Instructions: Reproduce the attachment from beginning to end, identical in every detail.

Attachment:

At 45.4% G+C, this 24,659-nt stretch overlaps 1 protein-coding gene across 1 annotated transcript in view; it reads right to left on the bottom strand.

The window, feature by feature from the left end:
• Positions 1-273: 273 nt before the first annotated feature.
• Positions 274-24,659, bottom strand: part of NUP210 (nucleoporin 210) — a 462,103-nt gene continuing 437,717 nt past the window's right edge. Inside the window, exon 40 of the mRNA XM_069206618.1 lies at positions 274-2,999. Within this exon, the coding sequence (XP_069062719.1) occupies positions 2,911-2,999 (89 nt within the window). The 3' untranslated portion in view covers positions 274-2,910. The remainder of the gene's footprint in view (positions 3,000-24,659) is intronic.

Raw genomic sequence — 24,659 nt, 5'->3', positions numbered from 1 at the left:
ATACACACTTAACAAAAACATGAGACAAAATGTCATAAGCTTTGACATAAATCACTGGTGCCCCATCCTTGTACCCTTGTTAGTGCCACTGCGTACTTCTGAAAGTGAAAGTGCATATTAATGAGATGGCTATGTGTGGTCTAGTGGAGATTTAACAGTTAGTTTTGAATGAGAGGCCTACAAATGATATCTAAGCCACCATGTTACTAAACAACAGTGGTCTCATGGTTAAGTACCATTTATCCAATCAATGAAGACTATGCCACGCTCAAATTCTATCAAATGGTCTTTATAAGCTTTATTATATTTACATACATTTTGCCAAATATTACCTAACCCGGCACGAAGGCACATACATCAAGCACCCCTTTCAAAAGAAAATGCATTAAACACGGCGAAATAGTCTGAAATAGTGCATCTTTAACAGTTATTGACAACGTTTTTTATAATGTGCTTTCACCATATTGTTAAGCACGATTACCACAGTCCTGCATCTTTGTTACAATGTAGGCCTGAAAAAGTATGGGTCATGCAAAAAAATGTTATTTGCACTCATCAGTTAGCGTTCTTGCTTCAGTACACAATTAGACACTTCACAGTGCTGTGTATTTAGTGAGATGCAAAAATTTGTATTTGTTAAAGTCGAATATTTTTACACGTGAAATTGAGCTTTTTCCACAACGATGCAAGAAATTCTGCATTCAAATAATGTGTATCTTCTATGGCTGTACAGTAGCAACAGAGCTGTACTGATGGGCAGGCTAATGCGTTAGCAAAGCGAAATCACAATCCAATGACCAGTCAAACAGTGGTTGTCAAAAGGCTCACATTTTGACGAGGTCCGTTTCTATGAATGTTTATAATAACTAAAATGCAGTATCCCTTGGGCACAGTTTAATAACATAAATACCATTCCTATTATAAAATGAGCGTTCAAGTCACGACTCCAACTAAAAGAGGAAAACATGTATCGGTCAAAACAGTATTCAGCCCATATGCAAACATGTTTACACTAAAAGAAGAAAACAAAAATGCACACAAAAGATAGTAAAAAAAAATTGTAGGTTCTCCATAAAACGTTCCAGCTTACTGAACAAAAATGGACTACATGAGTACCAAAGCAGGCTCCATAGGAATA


At 45.4% G+C, this 24,659-nt stretch overlaps 1 protein-coding gene across 1 annotated transcript in view; it reads right to left on the bottom strand.

The window, feature by feature from the left end:
• Positions 1-273: 273 nt before the first annotated feature.
• Positions 274-24,659, bottom strand: part of NUP210 (nucleoporin 210) — a 462,103-nt gene continuing 437,717 nt past the window's right edge. Inside the window, exon 40 of the mRNA XM_069206618.1 lies at positions 274-2,999. Within this exon, the coding sequence (XP_069062719.1) occupies positions 2,911-2,999 (89 nt within the window). The 3' untranslated portion in view covers positions 274-2,910. The remainder of the gene's footprint in view (positions 3,000-24,659) is intronic.

Raw genomic sequence — 24,659 nt, 5'->3', positions numbered from 1 at the left:
ATACACACTTAACAAAAACATGAGACAAAATGTCATAAGCTTTGACATAAATCACTGGTGCCCCATCCTTGTACCCTTGTTAGTGCCACTGCGTACTTCTGAAAGTGAAAGTGCATATTAATGAGATGGCTATGTGTGGTCTAGTGGAGATTTAACAGTTAGTTTTGAATGAGAGGCCTACAAATGATATCTAAGCCACCATGTTACTAAACAACAGTGGTCTCATGGTTAAGTACCATTTATCCAATCAATGAAGACTATGCCACGCTCAAATTCTATCAAATGGTCTTTATAAGCTTTATTATATTTACATACATTTTGCCAAATATTACCTAACCCGGCACGAAGGCACATACATCAAGCACCCCTTTCAAAAGAAAATGCATTAAACACGGCGAAATAGTCTGAAATAGTGCATCTTTAACAGTTATTGACAACGTTTTTTATAATGTGCTTTCACCATATTGTTAAGCACGATTACCACAGTCCTGCATCTTTGTTACAATGTAGGCCTGAAAAAGTATGGGTCATGCAAAAAAATGTTATTTGCACTCATCAGTTAGCGTTCTTGCTTCAGTACACAATTAGACACTTCACAGTGCTGTGTATTTAGTGAGATGCAAAAATTTGTATTTGTTAAAGTCGAATATTTTTACACGTGAAATTGAGCTTTTTCCACAACGATGCAAGAAATTCTGCATTCAAATAATGTGTATCTTCTATGGCTGTACAGTAGCAACAGAGCTGTACTGATGGGCAGGCTAATGCGTTAGCAAAGCGAAATCACAATCCAATGACCAGTCAAACAGTGGTTGTCAAAAGGCTCACATTTTGACGAGGTCCGTTTCTATGAATGTTTATAATAACTAAAATGCAGTATCCCTTGGGCACAGTTTAATAACATAAATACCATTCCTATTATAAAATGAGCGTTCAAGTCACGACTCCAACTAAAAGAGGAAAACATGTATCGGTCAAAACAGTATTCAGCCCATATGCAAACATGTTTACACTAAAAGAAGAAAACAAAAATGCACACAAAAGATAGTAAAAAAAAATTGTAGGTTCTCCATAAAACGTTCCAGCTTACTGAACAAAAATGGACTACATGAGTACCAAAGCAGGCTCCATAGGAATA